Mother's interrupted: puerperal insanity in early twentieth century Australia
Watts, A 2011, 'Mother's interrupted: puerperal insanity in early twentieth century Australia', paper presented to Mothers at the margins, sixth International Conference on Motherhood, University of Queensland, Brisbane, Qld, 27-30 April.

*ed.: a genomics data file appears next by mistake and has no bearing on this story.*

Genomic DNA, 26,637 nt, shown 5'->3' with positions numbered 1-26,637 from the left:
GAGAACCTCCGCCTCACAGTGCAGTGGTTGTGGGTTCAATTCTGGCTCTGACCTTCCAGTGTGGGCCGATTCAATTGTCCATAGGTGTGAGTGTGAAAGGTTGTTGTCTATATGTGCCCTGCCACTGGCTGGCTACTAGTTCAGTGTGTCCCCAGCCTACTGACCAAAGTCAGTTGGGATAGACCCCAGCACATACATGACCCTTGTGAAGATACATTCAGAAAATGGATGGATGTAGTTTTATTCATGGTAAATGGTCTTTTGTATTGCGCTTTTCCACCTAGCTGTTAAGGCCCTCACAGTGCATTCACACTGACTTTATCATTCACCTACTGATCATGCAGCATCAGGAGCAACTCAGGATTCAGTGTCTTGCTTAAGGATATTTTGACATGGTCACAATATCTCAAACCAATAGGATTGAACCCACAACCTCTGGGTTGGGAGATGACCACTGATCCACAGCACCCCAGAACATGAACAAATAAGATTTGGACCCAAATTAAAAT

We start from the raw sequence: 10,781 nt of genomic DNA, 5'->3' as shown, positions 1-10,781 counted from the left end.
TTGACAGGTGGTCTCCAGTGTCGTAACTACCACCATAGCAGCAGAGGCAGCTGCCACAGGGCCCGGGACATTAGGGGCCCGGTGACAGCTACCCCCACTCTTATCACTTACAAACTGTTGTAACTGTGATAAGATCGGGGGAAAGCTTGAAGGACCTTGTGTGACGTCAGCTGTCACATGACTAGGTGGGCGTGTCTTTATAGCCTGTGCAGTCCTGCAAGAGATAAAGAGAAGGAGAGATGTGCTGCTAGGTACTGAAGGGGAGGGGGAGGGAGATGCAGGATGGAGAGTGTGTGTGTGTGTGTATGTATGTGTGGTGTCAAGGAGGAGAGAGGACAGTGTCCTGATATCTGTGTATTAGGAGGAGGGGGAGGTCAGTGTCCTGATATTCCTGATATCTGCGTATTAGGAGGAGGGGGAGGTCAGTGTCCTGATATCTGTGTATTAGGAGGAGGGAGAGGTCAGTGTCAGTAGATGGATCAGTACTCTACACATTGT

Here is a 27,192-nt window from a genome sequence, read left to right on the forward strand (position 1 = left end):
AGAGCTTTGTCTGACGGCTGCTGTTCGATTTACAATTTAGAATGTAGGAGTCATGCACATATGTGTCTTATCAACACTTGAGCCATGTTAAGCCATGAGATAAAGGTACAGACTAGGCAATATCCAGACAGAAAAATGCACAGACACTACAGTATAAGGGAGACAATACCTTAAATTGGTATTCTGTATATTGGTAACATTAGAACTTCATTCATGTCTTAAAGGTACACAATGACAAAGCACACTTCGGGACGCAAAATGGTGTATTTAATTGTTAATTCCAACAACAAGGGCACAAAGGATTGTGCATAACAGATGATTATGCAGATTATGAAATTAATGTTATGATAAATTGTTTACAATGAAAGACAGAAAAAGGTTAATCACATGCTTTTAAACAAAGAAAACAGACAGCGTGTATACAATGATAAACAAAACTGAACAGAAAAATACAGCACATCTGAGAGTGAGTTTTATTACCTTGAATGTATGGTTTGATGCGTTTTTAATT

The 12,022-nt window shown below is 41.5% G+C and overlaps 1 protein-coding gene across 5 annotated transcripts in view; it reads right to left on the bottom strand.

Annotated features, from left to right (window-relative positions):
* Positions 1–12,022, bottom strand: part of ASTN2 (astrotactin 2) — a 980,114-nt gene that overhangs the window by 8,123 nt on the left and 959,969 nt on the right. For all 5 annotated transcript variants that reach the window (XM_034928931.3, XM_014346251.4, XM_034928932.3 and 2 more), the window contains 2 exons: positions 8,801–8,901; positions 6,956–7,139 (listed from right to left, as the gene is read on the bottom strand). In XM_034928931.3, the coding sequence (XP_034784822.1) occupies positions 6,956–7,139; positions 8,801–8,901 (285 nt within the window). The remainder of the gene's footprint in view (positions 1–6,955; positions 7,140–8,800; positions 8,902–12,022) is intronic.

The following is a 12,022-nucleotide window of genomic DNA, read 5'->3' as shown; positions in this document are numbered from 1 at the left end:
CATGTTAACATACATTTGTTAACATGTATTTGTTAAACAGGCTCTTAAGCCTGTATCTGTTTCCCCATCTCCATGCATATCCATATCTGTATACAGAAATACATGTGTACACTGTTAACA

Puerperal insanity, was a term used extensively throughout the 19th century and generally is understood as the suffering of mental illness following childbirth. Marland (2004) argues that puerperal insanity was in decline as a diagnosis in the twentieth century. However, my investigation of 30 female mental patient files from Victoria between 1920-1934 reveals that a small but significant number of post birthing women were still committed with puerperal insanity at this time. Cases of puerperal insanity violate twentieth century ideals of motherhood. Yet the medical definition of puerperal insanity, lack of treatment and the public discourses of what constitutes the ‘good mother’ from the 1930s ignore family power relations, social conditions and the material realities of mothering in this era. These issues are consistent with Showalter’s conclusion, who states that ‘the psychiatric definition of puerperal insanity ignored the social problems of motherhood: 'unmarried, abused and destitute mothers and the shocks, adjustments, and psychological traumas of the maternal role’ (1985). The patient histories under examination in this work reflect the gendered discourse of the medical authorities of the early twentieth century who supported, at times, the unrealistic social expectations of mothers of that era. Whilst there has been extensive research into the history of women’s madness, this paper examines the treatment of women who were moved from one institution (the family) to another, that of the mental institution interrupting their motherhood.